11/24/2013 03:25 EST | Updated 01/24/2014 05:59 EST

Half of Quebec women over 50 avoid mammograms, says cancer society

When Suzie Lamoureux had her first mammogram eight years ago, it detected a cancerous tumour that she thinks would otherwise have gone unnoticed.

“Even though mine was big, it couldn't be felt by hand,” says Lamoureux.

An estimated 6,000 Quebecers will be diagnosed with breast cancer this year and the Canadian Cancer Society has launched its annual campaign to encourage even more women to get checked.

Women between the ages of 50 and 69 are eligible for the province's free screening program, though many don’t use them.

However, Lamoureux believes that test helped save her life because she immediately started a treatment plan and is now cancer-free.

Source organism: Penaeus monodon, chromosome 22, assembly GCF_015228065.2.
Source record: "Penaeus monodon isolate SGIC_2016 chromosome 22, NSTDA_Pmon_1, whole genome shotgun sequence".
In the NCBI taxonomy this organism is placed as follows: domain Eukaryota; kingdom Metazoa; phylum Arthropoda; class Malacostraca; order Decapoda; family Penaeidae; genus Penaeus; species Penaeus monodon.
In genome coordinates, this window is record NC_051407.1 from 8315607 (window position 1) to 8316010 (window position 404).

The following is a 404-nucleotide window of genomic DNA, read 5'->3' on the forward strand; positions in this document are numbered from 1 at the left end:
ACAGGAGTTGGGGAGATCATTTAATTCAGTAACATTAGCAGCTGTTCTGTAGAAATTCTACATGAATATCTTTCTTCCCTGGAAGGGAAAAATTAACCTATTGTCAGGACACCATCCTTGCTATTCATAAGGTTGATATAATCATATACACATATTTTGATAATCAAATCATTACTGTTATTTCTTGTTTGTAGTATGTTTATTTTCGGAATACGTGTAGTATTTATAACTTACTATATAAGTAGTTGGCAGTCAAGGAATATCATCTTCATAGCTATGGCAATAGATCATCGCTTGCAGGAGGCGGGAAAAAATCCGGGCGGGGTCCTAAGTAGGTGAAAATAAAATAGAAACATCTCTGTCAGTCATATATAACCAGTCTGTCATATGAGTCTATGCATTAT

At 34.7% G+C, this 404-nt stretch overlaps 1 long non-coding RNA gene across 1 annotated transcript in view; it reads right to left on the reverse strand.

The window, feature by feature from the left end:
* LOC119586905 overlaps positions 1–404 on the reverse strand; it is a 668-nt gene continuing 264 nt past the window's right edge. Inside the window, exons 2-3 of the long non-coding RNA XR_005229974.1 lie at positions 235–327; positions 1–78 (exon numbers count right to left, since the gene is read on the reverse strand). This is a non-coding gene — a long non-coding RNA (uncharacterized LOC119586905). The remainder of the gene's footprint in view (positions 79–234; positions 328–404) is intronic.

“God knows where I would be now if it hadn't been for that program,” said Lamoureux.

The Canadian Cancer Society spokesman AndréBeaulieu says hundreds of thousands of women eligible for the province's free screening program, aren't using it.

“Of the million women aged 50 to 69 only 600,000 are currently registered in the program. So it means 400,000 women in Quebec alone don't go for regular mammograms,” says Beaulieu.

Radiologist Dr. Suzanne Drouin says early detection can make a difference.

“If they come for the screening and if they ever are unfortunate enough to have a cancer, it's going to be found when it's smaller and at a lower stage,” says Drouin.

Lamoureux says she hopes her story will encourage other women to act now and potentially catch a cancerous tumour, before it spreads.

“Don't be afraid and go. It's worth going,” says Lamoureux.